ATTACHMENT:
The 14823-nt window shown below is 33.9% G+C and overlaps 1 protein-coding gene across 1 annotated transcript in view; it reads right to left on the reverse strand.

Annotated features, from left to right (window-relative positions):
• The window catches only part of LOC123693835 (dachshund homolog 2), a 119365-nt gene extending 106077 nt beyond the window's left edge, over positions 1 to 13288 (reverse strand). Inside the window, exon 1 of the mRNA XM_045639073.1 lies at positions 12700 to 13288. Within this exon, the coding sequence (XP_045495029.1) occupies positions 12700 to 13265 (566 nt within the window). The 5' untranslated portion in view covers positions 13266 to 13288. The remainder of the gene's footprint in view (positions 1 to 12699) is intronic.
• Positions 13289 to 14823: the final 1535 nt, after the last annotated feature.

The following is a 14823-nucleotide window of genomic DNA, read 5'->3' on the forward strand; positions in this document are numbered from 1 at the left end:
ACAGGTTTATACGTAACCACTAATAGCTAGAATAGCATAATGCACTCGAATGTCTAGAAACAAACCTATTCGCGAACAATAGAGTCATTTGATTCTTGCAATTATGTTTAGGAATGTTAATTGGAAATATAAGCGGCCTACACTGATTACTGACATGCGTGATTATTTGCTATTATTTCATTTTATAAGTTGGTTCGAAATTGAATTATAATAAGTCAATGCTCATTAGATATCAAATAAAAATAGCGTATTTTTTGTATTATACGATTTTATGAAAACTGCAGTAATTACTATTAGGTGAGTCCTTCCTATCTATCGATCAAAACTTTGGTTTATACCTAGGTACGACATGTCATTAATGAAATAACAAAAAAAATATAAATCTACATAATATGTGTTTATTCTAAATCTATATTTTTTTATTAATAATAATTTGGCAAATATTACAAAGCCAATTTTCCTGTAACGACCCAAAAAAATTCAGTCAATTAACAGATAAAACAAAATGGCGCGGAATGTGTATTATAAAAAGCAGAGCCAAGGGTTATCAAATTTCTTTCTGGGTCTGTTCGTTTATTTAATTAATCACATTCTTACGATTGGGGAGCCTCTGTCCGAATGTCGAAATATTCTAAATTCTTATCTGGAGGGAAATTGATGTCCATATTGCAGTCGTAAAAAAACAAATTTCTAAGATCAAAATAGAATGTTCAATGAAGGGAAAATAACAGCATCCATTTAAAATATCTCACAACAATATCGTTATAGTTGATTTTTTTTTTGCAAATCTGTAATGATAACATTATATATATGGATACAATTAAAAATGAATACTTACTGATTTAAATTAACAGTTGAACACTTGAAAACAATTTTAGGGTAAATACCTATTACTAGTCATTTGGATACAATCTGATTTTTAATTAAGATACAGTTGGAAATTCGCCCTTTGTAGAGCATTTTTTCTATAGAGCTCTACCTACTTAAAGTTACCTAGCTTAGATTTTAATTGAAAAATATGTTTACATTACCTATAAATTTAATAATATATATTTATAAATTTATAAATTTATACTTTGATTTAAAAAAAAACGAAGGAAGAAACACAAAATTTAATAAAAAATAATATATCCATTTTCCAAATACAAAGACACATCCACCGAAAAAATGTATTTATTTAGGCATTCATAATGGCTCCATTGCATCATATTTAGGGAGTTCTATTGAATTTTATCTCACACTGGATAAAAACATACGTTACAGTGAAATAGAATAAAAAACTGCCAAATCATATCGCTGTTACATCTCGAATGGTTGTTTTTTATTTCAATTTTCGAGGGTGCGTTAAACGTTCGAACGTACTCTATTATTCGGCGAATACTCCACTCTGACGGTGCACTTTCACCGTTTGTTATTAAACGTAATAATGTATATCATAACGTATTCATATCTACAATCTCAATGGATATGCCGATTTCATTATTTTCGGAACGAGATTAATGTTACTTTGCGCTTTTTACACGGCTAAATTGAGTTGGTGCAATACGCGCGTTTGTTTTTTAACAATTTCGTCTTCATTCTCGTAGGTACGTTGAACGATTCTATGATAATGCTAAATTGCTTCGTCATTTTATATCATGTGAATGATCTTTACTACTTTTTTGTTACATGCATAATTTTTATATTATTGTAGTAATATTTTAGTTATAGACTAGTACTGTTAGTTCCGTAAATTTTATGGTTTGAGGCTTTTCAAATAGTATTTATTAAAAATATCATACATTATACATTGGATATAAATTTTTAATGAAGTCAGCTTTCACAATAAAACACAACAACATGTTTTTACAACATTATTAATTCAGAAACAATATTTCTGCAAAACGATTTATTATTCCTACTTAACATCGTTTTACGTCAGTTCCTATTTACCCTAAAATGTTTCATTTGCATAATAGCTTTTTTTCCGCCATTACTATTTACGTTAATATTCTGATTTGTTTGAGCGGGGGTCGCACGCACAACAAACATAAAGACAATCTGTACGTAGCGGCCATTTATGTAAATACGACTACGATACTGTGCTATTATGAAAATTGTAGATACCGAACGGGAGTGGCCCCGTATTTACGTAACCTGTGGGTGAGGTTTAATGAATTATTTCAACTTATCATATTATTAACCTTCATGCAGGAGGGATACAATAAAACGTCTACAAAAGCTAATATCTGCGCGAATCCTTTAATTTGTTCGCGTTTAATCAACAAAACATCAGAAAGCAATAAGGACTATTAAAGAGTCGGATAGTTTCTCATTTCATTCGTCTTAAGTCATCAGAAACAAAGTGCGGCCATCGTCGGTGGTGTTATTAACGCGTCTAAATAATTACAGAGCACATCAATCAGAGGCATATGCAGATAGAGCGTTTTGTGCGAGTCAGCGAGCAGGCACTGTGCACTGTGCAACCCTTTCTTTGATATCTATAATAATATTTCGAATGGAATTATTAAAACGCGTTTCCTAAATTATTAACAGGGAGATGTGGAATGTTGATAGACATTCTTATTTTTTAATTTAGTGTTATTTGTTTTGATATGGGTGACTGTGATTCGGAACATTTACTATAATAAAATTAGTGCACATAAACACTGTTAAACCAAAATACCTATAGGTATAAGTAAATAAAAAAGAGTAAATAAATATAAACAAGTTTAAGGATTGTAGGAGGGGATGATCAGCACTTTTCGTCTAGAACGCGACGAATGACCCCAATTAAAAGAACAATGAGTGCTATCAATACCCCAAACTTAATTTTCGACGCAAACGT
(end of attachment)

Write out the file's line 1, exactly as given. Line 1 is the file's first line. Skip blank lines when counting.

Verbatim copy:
The 14823-nt window shown below is 33.9% G+C and overlaps 1 protein-coding gene across 1 annotated transcript in view; it reads right to left on the reverse strand.